Dedh Ishqiya is Bollywood erotica really, wrapped in the sophisticated robe of tameez (good manners) and tahzeeb (high culture) of the Muslim Social genre, popular from the 1940-70s. You can read all about the genre here on this great article by Madhulika Liddle. So much sexual tension rides under the surface of this song and many other moments in the film that is easy to miss, unless you pay attention.

Dedh Ishqiya is a black comedy featuring versatile Indian actors including Madhuri Dixit and Naseeruddin Shah. Dixit, who looks absolutely ravishing and ageless as a noblewoman, Begum Para, plots an elaborate plan with her accomplice Muniya (Huma Qureshi), to extort money from a nawab (nobleman) to absolve herself from bankruptcy. Though the story seems quite simple at first, some scenes reveal the way a lesbian romance been Begum and Muniya is being played out in the shadows, quite literally. There is an obvious tribute to Ismat Chugtai’s story about a lesbian romance called Lihaaf (the Quilt), which (not co-incidentally) tells the tale of a lonely Begum, ignored by her husband who prefers young boys instead. She begins a homosexual relationship with her maid and its revealed through giant shadows on the wall (obviously of the two getting close under the quilt), that resemble an elephant, according to a little girl who is visiting the Begum.

In a kind of concluding scene of the film, the male protagonists are trapped in the Begum’s plot and tied up in the courtyard, while Muniya and Begum Para celebrate by frolicking in the other room. One can only hear giggles and massive shadows on the wall to indicate intimacy between the two female protagonists. Right then, as if on cue, Khalujan (Naseeruddin Shah) asks Babban (Arshad Warsi), “Lihaaf maang le? (“Should we ask for a quilt?”). Dialogue writer and demi-wordplay­-god, Vishal Bhardwaj slips in a reference to Chugtai’s story so deftly and inconspicuously, that one cannot help but marvel at his genius. At the end, Begum Para escapes with Muniya to another town, using the word humsafar (companion/soulmate) for her. It doesn’t become any more overt for a film that is rooted in a tradition where romance often resides only in the words.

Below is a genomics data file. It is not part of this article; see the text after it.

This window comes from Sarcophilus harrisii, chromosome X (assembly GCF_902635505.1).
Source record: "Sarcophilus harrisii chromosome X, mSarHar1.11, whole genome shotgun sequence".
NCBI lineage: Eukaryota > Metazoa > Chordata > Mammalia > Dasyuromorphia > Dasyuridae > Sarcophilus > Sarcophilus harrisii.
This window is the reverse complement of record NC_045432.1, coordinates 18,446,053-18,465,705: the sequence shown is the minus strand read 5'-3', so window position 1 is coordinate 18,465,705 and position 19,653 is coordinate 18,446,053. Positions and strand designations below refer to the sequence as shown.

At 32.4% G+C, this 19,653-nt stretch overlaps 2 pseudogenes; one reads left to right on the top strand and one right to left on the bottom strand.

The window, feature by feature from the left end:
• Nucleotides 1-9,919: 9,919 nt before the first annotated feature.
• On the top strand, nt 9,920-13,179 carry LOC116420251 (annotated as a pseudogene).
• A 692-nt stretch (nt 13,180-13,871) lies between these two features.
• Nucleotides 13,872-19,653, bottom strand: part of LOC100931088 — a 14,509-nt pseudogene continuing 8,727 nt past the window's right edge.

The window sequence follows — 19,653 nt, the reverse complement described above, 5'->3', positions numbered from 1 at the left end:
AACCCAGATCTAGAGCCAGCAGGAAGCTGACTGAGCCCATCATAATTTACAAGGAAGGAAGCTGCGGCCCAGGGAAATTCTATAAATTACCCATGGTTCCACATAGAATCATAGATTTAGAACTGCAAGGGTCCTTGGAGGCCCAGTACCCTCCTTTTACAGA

The examples of mainstream Bollywood picking up homosexual themes are really few and far in between and, the ones that do, are met with intense protest and violence. In such a scenario, a very delicate Thelma and Louise type of plot line treads the path of such censorship-prone content quite carefully. It’s another reminder of the obscenity court case that Chugtai fought and won, for no one could find a real suggestion of anything vulgar in Lihaaf, for it was all ‘under the quilt’, so to say. The film is available to watch on YouTube for small payment (less than $1), so do watch and let me know what you think. Meanwhile, Abhishek Chaubey’s latest film, Udta Punjab (Flying Punjab) is getting rave reviews and I love the music. I will be posting a translation from that film soon!

This song, Hamri Atariya (on my rooftop) which appears along with the ending credits is a re-working of renowned Hindustani classical singer Begum Akhtar’s song based on the Dadra tradition (light vocals) from Agra and Bundelkhand region of India. The song is an erotically charged number about a woman waiting for her lover, eager for his romantic company , while insecure about some ‘other woman’ or sautan (actually means a co-wife) charming him away.